Diseases can cause significant damage to both indoor and garden plants, and it will often be easy to see on the surface. Discoloration, wilting, drooping leaves, and mould are just some of the common signs your plant has a disease, but how can you tell exactly what’s caused it? These are the most common diseases which could be responsible for harming your home-grown foliage.
What are the most common plant diseases?
Plant diseases are just one of many problems faced by gardeners, and in some cases, they simply can’t be avoided.
Learning how to deal with them is crucial to give your garden the best chance at thriving, and you should start by understanding the most common types of fungus and bacteria which are prone to growing on plants.
While some diseases like powdery mildew will leave a visible residue on the surface of leaves or soil, other problems can cause less obvious damage.
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Watering plays a crucial role in preventing plant diseases, but it can also be the cause of some problems if done too little, or too often.
Overwatering your garden plants can leave the roots poorly drained, preventing the roots from absorbing the necessary oxygen to keep them alive.
As the roots weaken, they become more susceptible to soil fungus which will thrive in damp conditions.
Drooping leaves is one of the main symptoms associated with this disease, along with stunted growth.
If your plant is more wilted rather than ‘droopy’, it is likely that the cause is under-watering rather than excess moisture.
Bacterial leaf spots can leave vibrant green foliage looking worse for wear, with black edged lesions covering the surface of once healthy leaves.
Brown spots with yellow halos can also appear when a plant becomes infected with this bacterial disease.
Symptoms often appear on the edges of the leaves, which will quickly turn a shade of yellow or brown and will droop before drying out.
This type of mildew is common in cool, moist weather – often in early spring or late autumn.
Plants will often develop yellow or white patches that eventually turn crispy and brown before falling off.
It’s fairly easy to control on most plants when the foliage and fruit are kept protected by a liquid copper spray, but it can also be prevented by controlling the environment your plants grow in.
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This unsightly disease is common for many ornamental plants, as well as soft fruits.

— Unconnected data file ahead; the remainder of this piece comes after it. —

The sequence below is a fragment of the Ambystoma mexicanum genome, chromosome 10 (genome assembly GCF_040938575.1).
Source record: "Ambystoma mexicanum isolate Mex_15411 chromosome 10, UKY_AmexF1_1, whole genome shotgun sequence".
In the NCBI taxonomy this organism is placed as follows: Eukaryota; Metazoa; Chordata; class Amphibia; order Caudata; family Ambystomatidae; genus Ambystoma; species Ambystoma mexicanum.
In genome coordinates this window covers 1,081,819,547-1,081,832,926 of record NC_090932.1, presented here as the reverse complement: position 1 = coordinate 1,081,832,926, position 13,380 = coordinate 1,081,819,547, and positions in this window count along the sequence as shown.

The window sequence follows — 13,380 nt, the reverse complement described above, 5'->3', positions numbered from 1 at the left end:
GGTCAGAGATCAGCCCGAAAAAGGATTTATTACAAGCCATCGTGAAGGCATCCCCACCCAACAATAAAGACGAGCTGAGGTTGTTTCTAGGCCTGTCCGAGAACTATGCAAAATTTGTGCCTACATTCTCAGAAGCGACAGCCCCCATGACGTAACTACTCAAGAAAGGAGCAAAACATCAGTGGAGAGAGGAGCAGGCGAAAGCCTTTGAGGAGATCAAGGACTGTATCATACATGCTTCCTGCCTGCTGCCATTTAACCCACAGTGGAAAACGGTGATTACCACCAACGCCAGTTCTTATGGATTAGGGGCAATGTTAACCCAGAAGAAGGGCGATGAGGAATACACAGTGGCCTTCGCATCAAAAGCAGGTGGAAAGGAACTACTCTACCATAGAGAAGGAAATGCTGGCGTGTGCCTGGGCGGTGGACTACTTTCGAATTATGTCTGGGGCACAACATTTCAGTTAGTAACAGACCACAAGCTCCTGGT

Summer berries such as strawberries, blackberries and raspberries are particularly prone to grey mould – especially when grown under glass in damp, humid conditions.
The best way to prevent this is to keep the growing space well ventilated, evenly spaced, and treat the plant at the first signs of disease.
The dusty white residue caused by powdery mildew is the easiest way to tell if it’s damaging your plant.
This type of fungus will thrive when the roots of the plant are dry, but the air around the top of the plant is damp.
While this is unlikely to cause too much damage to established plants, it is a good idea to use a mulch in problem areas to trap moisture, and balance the roots with the dampness of the air.
This common disease is caused by the soil-borne fungi known as Verticillium dahliae and V. albo-atrum.
Both of these can infect a wide range of garden plants from the roots, causing wilting of the upper parts due to “water stress”, according to the Royal Horticultural Society (RHS).
Other common signs of verticillium wilt include:
- Yellow or shrivelled leaves
- Sudden wilting – especially in hot weather
- Brown or black streaks in the tissue under the bark (ring-shaped in woody plants)
The RHS said: “Plants affected include Chrysanthemum, carnation, aubergine, potato, tomato, cucurbits and strawberries.
“Woody plants are also affected, including Acer, Cotinus, Rhus, Berberis, Catalpa, Cercis and Rosa, but the full host range is very large. Conifers are not affected.”
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